The worst part is that Xiao Qian is the “braces girl” he used to bully. He doesn’t recognize her as he doesn’t remember her real name, but Xiao Qian is not about to disclose that bit of information. I don’t blame her one bit, either.
Their situation becomes even more awkward when they pretend to be dating, briefly. To be fair, this was Xia He Jie’s fault completely. He’s the reason Xiao Qian’s grandmother took her away. Thankfully, Mary’s persistence works and she’s able to convince him to rescue Xiao Qian from the countryside so that she can return to Taipei.
The fact that Xia He Jie runs to her aid is quite a feat in itself. It’s a nice moment to realize that somewhere, buried deep down, he has a human soul. As the two are able to pull off the fake dating ruse, Xiao Qian is permitted to return to Taipei.
How will things progress from here?
Ma Xiao Qian is frustrating at times. She has no qualms standing up for herself when it comes to Xia He Jie, but when it comes to her grandmother, she just sat back and let her steamroll all over her. Family or not, respect or not, it bummed me that Xiao Qian so easily let her grandmother dictate her entire life. I do love her tenacity and frugality, despite how extreme it is. She knows and understand her means and doesn’t attempt to live beyond them.
Xia He Jie, as I said above, is really a steaming, unbearable turd in the beginning. That’s saying it nicely, too. When he starts to shed his bad-boy persona a bit and actually acts like a decent human being, he’s actually not that bad of a character. I like how he bonds with Amanda’s son, Xiao Tuo Luo. As he starts to show promise and we learn more about his character on a personal level (and not what the media sees him as), I dare say he’s pretty likable.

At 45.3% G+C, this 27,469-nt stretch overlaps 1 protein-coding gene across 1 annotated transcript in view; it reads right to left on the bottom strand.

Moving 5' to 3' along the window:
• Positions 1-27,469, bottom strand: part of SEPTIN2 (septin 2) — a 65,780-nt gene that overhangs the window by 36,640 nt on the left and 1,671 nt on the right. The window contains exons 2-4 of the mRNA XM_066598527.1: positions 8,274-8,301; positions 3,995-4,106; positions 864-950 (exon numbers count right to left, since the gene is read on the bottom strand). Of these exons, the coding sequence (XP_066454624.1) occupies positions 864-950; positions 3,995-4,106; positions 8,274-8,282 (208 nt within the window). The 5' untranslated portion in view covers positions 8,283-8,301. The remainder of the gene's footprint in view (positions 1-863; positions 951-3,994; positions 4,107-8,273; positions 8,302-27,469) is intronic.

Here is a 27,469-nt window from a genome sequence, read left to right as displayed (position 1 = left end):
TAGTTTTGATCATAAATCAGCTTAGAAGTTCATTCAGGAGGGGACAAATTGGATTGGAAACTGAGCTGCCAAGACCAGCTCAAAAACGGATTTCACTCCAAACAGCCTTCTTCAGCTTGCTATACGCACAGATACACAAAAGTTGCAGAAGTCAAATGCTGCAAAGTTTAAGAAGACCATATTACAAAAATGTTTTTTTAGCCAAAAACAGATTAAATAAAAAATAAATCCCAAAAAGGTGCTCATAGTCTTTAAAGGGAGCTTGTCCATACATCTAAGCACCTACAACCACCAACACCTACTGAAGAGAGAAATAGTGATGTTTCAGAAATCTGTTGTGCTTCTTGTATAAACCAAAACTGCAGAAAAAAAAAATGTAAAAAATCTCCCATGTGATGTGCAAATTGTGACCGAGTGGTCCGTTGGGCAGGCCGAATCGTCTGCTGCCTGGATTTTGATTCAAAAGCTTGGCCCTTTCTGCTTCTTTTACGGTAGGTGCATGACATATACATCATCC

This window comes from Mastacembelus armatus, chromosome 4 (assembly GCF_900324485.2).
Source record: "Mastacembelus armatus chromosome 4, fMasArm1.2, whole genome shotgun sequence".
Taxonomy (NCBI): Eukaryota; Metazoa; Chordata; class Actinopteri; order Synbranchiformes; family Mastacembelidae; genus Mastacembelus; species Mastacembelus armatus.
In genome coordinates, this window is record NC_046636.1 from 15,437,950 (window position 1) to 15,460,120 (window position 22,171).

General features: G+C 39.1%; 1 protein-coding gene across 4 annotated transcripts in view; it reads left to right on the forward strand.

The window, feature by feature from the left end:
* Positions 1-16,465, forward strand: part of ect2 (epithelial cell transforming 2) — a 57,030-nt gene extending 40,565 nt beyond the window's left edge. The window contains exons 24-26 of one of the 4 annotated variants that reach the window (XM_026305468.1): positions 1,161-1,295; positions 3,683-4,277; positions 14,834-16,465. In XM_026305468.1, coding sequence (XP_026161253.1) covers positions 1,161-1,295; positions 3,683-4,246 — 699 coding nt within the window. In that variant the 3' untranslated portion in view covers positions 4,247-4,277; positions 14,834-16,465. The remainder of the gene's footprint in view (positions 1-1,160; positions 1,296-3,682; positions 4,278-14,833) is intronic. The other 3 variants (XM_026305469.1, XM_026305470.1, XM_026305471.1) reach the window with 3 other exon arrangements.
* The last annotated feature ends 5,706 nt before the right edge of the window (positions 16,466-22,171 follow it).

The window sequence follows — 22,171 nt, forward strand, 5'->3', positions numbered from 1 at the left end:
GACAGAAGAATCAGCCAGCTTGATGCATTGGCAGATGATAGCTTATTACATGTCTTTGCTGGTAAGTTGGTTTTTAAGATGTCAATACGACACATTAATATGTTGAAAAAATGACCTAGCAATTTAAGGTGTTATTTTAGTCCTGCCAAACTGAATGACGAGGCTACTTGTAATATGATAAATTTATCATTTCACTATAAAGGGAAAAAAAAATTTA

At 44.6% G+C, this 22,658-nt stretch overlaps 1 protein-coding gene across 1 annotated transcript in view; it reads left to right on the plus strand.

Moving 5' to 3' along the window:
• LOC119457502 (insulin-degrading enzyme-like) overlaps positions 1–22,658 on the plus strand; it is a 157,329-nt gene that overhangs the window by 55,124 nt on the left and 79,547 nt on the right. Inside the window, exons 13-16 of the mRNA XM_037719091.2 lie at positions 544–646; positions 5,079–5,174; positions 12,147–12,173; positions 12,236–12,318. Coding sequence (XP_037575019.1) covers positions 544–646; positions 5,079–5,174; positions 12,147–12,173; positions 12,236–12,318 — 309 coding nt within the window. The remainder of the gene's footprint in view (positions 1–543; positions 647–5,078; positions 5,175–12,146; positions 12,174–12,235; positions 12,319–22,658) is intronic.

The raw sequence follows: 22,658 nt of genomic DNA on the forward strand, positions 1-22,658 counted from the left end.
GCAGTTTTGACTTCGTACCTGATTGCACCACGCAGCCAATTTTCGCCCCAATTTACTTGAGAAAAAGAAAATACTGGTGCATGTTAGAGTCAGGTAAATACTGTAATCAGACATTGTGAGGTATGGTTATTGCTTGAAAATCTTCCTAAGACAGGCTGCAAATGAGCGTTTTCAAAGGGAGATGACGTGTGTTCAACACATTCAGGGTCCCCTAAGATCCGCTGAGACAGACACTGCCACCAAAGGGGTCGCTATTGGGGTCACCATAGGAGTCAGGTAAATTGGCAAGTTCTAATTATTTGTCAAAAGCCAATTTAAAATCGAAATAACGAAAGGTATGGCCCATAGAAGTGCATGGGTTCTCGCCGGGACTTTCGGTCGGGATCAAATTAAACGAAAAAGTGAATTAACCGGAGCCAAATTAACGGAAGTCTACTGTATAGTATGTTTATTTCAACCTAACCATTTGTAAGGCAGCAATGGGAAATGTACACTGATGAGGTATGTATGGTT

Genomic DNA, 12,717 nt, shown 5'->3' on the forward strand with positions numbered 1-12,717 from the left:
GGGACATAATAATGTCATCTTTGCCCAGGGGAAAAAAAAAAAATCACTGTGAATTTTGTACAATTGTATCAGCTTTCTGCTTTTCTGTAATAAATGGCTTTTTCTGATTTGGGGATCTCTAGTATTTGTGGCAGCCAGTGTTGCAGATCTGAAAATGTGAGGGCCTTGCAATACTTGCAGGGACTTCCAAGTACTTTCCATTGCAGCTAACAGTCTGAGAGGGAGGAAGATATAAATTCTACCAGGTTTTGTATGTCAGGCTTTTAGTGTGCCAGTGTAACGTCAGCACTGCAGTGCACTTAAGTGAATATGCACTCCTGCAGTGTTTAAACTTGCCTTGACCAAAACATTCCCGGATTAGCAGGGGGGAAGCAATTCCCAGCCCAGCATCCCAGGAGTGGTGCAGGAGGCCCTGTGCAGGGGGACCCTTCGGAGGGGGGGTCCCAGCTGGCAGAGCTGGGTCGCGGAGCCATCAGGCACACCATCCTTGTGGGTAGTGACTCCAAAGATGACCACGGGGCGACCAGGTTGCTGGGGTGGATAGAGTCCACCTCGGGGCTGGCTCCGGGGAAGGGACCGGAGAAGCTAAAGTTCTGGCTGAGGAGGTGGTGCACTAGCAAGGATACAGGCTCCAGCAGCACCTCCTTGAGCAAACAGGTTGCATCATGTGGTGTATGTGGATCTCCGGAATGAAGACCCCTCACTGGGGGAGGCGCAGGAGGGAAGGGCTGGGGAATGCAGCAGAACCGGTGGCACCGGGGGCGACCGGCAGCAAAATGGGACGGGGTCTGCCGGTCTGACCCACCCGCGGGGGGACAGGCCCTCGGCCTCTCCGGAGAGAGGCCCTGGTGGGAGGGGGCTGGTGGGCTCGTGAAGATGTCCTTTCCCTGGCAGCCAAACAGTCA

The real downside of this story is the pacing and the plot dragging on forever and ever… and ever. Of course the love triangle transitions into a square, which makes the story fall into tired and stale tropes.
I put the pause on P.S. Man for a few months as it was becoming too tiring to watch. When Meng Cheng En comes on scene, I roll my eyes so many times. His arrogance is just as stiffling as Xiao He Jie’s. And let me tell you, one Xiao He Jie is enough rich-boy-cocky-arrogance for the entire drama. At first, Meng Cheng En is all about pursuing a romantic relationship with Amanda, but as his paths cross with Ma Xiao Qian, he takes an interest in her.
Lingering Thoughts & Questions…
By any measure, this wasn’t a terrible drama. Some things worked really well and others didn’t work so much. The biggest pitfall of this drama is that it’s just too darn long for the central plot line. If there were subplots I cared more about, I probably wouldn’t have minded as much. It’s why I had to take a brief hiatus to regroup and find the desire to finish this one.
Listen, I really loved moments of this drama. It’s the kind of crazy you can expect from a Taiwanese drama, but the execution falls short. Plus, once Xiao He Jie and Ma Xiao Qian got it together and stopped dancing around their feelings, it was very satisfying. The problem is they don’t get it together until the very, very end. And meanwhile, poor Meng Cheng En is strung along throughout Xiao Qian’s inability to admit and vocalize that she’s in love with He Jie.
If you can sift through the muck, there is some good content in this drama. I haven’t touched base on everything and, sadly, I have little desire to do so. This drama was perfection in the beginning and I had high hopes and expectations, but the execution failed. The last half of this drama was like watching a train wreck in slow motion, so you can imagine my relief when I finally reached the end.
I didn’t love it or hate it. I also wouldn’t watch this drama again.
You can watch P.S. Man with English subtitles on Netflix.